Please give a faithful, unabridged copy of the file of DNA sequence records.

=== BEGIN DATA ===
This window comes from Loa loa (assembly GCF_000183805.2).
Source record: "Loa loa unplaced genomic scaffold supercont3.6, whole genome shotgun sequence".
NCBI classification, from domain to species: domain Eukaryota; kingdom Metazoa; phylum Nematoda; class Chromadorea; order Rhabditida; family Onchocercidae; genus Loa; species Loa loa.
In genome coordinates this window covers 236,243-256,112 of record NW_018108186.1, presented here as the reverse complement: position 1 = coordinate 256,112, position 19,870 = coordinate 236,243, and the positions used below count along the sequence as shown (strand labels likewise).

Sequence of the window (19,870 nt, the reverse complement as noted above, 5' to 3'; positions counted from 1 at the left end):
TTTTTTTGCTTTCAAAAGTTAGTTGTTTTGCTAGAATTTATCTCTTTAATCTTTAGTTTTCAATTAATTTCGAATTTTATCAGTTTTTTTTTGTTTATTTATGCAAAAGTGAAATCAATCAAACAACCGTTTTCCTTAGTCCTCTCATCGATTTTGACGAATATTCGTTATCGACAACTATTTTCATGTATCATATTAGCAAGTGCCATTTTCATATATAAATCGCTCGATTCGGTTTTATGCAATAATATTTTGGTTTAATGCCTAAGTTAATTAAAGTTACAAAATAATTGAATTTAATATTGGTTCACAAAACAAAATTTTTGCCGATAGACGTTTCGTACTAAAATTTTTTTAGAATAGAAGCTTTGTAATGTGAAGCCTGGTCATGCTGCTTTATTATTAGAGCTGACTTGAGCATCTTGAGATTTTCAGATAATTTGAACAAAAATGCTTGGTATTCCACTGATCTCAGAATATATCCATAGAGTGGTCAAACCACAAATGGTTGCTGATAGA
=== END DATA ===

This window comes from Loa loa (assembly GCF_000183805.2).
Source record: "Loa loa unplaced genomic scaffold supercont3.6, whole genome shotgun sequence".
NCBI classification, from domain to species: domain Eukaryota; kingdom Metazoa; phylum Nematoda; class Chromadorea; order Rhabditida; family Onchocercidae; genus Loa; species Loa loa.
In genome coordinates this window covers 236,243-256,112 of record NW_018108186.1, presented here as the reverse complement: position 1 = coordinate 256,112, position 19,870 = coordinate 236,243, and the positions used below count along the sequence as shown (strand labels likewise).

Sequence of the window (19,870 nt, the reverse complement as noted above, 5' to 3'; positions counted from 1 at the left end):
TTTTTTTGCTTTCAAAAGTTAGTTGTTTTGCTAGAATTTATCTCTTTAATCTTTAGTTTTCAATTAATTTCGAATTTTATCAGTTTTTTTTTGTTTATTTATGCAAAAGTGAAATCAATCAAACAACCGTTTTCCTTAGTCCTCTCATCGATTTTGACGAATATTCGTTATCGACAACTATTTTCATGTATCATATTAGCAAGTGCCATTTTCATATATAAATCGCTCGATTCGGTTTTATGCAATAATATTTTGGTTTAATGCCTAAGTTAATTAAAGTTACAAAATAATTGAATTTAATATTGGTTCACAAAACAAAATTTTTGCCGATAGACGTTTCGTACTAAAATTTTTTTAGAATAGAAGCTTTGTAATGTGAAGCCTGGTCATGCTGCTTTATTATTAGAGCTGACTTGAGCATCTTGAGATTTTCAGATAATTTGAACAAAAATGCTTGGTATTCCACTGATCTCAGAATATATCCATAGAGTGGTCAAACCACAAATGGTTGCTGATAGA